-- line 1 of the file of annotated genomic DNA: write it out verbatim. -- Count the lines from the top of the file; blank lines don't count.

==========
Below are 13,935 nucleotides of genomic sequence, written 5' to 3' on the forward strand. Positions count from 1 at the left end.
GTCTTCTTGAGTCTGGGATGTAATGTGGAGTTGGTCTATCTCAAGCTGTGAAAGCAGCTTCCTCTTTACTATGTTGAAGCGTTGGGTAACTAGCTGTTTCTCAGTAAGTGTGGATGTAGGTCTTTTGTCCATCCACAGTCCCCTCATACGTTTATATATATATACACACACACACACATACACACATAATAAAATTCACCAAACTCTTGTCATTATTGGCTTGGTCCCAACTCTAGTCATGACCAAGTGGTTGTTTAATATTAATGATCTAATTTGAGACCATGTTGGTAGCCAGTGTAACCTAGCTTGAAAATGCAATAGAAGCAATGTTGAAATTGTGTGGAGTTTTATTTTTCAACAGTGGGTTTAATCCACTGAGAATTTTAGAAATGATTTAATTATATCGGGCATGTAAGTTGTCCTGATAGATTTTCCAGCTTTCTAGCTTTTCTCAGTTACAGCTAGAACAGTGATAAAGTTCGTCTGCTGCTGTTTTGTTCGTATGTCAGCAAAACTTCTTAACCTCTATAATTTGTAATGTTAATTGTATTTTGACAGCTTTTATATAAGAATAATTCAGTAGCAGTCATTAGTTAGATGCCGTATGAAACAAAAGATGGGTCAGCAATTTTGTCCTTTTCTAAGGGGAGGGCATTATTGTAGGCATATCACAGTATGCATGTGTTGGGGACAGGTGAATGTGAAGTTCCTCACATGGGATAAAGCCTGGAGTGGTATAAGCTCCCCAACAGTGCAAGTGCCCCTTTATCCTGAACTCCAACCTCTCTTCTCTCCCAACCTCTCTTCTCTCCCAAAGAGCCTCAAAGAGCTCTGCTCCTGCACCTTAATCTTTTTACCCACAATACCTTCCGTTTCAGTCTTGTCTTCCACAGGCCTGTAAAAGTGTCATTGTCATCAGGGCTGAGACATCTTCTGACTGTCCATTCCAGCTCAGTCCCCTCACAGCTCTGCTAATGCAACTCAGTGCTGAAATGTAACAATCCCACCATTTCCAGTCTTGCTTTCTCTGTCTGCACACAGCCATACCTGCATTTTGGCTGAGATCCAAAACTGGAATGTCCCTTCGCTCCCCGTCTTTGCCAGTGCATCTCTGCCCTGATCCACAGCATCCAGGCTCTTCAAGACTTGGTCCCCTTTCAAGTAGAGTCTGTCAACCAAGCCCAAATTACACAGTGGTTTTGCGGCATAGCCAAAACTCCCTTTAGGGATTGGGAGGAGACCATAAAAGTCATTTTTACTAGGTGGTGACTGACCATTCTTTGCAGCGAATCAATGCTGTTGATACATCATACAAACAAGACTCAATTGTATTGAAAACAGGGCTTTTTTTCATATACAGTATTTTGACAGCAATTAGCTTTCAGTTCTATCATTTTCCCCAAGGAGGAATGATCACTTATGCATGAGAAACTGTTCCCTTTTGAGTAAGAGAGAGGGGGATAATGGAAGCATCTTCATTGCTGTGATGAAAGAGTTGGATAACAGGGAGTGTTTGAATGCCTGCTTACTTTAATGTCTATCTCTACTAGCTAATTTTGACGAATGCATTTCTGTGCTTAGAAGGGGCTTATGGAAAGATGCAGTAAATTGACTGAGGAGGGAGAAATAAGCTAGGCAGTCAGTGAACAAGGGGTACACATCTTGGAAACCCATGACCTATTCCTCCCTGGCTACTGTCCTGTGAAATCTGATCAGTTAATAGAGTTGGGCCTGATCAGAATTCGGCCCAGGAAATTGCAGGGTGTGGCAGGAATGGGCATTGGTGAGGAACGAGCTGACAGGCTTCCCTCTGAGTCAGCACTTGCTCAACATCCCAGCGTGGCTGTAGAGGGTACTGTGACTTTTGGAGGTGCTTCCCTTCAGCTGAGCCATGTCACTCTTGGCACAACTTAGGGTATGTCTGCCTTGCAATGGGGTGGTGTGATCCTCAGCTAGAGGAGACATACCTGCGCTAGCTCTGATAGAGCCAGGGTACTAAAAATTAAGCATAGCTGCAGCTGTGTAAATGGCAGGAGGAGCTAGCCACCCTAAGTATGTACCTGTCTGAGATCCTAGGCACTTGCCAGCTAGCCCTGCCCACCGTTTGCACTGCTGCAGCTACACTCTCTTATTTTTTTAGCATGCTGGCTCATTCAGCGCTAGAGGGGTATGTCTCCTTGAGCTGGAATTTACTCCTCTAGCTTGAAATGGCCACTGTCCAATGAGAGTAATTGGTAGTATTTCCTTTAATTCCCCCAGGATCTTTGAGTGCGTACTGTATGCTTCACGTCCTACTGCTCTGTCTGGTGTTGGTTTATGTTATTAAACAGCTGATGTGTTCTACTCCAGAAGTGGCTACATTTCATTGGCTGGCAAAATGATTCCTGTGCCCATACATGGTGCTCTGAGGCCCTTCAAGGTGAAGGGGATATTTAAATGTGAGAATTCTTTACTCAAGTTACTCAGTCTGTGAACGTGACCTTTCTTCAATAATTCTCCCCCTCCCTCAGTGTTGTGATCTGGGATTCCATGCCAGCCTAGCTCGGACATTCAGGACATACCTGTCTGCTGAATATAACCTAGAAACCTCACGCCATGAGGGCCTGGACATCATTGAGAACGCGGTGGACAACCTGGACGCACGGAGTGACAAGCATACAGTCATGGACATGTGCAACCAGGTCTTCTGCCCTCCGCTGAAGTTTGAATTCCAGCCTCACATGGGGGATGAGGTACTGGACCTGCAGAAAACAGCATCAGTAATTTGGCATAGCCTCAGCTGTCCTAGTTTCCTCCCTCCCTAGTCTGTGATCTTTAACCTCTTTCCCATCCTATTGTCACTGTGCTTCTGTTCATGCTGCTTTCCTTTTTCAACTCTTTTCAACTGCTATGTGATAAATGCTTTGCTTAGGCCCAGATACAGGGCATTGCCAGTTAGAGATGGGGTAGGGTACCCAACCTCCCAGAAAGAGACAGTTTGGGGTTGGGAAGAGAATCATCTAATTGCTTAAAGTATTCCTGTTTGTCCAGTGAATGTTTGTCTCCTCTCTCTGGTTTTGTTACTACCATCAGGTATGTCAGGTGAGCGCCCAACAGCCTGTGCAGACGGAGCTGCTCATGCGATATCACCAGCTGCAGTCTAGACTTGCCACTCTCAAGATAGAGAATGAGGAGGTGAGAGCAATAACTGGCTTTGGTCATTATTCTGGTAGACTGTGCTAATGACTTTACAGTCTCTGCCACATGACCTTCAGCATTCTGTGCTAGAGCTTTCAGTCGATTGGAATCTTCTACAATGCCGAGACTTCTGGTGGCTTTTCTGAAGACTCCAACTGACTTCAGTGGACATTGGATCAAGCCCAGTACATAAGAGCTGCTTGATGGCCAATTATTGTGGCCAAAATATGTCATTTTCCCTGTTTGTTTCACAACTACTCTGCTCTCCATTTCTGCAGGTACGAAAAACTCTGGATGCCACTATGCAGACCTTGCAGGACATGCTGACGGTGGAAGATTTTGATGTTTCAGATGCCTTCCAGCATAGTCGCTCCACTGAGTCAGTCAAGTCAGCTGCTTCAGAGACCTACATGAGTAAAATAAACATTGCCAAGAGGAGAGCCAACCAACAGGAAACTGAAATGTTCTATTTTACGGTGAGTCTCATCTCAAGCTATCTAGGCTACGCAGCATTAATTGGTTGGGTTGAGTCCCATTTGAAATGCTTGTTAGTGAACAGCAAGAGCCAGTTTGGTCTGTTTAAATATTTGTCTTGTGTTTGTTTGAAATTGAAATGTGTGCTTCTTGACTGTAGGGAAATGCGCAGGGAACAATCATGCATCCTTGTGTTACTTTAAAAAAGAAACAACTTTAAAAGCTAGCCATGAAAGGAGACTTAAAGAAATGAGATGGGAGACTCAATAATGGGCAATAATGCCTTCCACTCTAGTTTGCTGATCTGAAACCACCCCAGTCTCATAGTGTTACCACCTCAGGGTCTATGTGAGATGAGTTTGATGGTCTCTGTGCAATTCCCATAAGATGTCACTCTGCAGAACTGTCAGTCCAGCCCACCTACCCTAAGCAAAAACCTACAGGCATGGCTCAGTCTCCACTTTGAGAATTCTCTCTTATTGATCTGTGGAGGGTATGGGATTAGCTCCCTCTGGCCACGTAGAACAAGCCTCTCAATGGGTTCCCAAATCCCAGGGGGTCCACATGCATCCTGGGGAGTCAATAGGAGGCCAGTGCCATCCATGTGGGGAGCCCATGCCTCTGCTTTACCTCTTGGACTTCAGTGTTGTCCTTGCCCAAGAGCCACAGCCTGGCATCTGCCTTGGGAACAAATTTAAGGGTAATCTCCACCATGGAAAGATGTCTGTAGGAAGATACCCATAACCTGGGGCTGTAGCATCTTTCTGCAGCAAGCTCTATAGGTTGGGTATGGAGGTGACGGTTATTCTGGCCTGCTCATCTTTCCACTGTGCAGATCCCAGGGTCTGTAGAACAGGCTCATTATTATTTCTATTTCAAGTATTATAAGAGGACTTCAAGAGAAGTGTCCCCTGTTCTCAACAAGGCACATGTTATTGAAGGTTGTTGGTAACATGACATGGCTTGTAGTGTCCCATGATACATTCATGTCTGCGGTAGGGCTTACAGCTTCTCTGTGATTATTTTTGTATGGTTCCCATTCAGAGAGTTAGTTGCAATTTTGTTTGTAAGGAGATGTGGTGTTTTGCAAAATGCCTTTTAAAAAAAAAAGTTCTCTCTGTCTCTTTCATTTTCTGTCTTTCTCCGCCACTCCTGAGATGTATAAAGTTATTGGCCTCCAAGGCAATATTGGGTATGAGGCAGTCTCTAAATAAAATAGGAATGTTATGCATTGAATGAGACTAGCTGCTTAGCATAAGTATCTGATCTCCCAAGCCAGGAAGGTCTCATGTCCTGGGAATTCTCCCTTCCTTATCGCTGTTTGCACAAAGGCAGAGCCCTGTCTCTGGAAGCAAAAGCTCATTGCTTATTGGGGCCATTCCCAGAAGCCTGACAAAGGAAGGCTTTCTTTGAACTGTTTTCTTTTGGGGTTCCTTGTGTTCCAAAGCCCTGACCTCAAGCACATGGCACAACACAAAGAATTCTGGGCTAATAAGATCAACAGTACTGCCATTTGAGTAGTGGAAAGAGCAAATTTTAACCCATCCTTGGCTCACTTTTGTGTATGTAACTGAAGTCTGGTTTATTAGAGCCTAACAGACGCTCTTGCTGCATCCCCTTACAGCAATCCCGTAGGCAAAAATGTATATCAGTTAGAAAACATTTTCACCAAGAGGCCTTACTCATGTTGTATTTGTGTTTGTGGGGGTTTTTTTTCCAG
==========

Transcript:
Below are 13,935 nucleotides of genomic sequence, written 5' to 3' on the forward strand. Positions count from 1 at the left end.